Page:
Civil servants at the Department of Education have warned the new Minister for Education, Richard Bruton, that schools could be forced to close because of inadequate funding levels.

In a briefing document prepared for Mr Bruton they warn that current reduced funding levels create a risk that some schools may not be able to cover critical costs such as insurance, heat or light, and that this could trigger school closures.

They warn that the adequacy of capitation funding for schools is "a critical issue".

The document says Education and Training Board schools - formerly VEC - may also face difficulties because income used by them to supplement core funding has also declined.

Departmental staff say a key challenge for the next budget and beyond is to start making progress on improving funding for schools.

The wide-ranging 507 page briefing document for the minister maps out the structure of the education system, and highlights current and upcoming issues and challenges.

Some sections are redacted.

The document warns the new minister that the capital funding currently being provided for Higher Education is "woefully inadequate" and will not address the sector's needs.

€350m in spending is planned for capital development in Higher Education until 2021.

However in the document civil servants estimate total investment demand in the sector at €3.8bn.

They say €1.5bn is "necessary" to meet continued growth in the sector; €1.3bn to address substandard accommodation; and €880m to bring the student-space ratio to international standards.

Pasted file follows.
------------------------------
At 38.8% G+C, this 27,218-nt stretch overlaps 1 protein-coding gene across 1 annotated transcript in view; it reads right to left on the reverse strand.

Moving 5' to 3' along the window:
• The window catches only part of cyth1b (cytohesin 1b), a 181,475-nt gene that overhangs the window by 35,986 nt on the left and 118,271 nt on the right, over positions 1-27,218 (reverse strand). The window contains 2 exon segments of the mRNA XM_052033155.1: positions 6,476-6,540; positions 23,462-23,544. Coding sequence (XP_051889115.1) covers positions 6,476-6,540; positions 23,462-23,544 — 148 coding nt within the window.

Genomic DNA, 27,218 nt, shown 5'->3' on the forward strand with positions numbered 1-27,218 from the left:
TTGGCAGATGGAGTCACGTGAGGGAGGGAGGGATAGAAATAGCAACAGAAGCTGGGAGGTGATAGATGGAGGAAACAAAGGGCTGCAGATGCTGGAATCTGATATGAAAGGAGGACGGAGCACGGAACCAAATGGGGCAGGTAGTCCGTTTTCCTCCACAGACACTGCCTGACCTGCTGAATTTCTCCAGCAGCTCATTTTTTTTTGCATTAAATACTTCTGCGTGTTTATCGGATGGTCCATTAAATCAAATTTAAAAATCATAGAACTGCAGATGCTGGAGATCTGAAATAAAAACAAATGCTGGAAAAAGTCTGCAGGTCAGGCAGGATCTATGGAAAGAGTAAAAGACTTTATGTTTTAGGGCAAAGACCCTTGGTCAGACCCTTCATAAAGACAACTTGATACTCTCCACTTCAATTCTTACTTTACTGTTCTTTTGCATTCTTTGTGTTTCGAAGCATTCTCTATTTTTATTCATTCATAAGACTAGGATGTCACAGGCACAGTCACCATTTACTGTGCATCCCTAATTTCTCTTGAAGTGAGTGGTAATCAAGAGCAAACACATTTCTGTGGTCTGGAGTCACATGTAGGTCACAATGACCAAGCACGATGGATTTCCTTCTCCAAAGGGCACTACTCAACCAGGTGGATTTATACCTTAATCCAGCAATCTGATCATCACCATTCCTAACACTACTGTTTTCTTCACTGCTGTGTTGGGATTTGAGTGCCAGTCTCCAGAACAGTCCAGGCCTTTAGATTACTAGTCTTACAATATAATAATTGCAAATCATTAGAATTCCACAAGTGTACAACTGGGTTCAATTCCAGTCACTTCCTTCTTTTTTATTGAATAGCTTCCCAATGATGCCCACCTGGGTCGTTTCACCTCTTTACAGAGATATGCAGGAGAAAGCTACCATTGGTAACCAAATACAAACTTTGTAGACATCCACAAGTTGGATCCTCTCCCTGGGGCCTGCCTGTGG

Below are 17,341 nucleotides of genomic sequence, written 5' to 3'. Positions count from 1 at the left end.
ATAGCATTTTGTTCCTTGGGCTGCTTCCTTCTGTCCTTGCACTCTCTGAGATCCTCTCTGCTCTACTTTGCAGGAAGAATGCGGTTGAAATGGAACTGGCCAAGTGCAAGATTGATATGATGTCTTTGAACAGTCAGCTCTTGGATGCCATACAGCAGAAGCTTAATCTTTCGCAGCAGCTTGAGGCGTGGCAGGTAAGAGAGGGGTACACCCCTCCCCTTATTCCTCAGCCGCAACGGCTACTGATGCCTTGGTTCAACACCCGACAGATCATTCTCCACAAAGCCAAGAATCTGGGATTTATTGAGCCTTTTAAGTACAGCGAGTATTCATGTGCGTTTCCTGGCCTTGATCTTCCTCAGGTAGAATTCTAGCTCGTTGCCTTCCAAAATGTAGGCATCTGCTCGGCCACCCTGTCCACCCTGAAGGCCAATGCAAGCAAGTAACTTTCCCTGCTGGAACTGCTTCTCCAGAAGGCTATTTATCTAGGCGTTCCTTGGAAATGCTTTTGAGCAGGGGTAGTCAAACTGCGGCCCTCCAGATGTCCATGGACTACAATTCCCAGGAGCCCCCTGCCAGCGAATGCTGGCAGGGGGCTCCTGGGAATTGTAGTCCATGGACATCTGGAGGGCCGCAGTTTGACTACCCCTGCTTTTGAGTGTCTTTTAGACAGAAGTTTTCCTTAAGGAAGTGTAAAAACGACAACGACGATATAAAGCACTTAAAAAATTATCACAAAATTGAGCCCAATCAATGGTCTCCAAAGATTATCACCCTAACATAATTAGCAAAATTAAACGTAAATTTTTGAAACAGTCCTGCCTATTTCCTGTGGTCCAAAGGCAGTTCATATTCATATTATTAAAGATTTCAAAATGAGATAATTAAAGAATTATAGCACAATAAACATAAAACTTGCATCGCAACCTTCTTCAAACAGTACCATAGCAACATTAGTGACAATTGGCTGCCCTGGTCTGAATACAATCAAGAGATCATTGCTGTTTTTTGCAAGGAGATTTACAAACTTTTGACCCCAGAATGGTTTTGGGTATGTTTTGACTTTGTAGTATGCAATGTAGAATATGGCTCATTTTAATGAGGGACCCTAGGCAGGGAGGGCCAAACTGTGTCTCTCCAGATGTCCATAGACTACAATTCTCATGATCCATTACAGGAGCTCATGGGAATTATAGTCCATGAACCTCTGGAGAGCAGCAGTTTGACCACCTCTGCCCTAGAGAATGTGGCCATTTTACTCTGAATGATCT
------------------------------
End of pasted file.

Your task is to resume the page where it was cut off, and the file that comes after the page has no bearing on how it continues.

The €350m allocated includes €200m in Public Private Partnerships and direct Exchequer funding of €110m.

The briefing document states that this €110 million is already almost entirely committed and it says there is "virtually no prospect" of funding any Higher Education projects, other than PPP's, until at least 2022.

It warns that while allocated funding will "go some way" towards addressing the most critical needs in respect of minor works, equipment renewal and IT, "it is unlikely to meet those needs entirely".

In relation to the schools' building programme, the document warns that 28 major building projects that are currently at tendering stage may have to be held back if additional funding is not forthcoming.

The Department of Education has been in discussions, it says, with the Department of Public Expenditure and Reform with a view to increasing its allocation for this year and 2017.

On small schools, civil servants say the Department plans to write to all patrons of one teacher schools, asking them to "reflect" on their sustainability. Similar letters will also be sent in the case of schools that are approaching one teacher status.

This is part of a new protocol that has been developed by the Department in conjunction with the Catholic Church and primary teachers' union the INTO.

However the briefing document states that while schools will be encouraged to amalgamate, engagement with the process will be on a voluntary basis.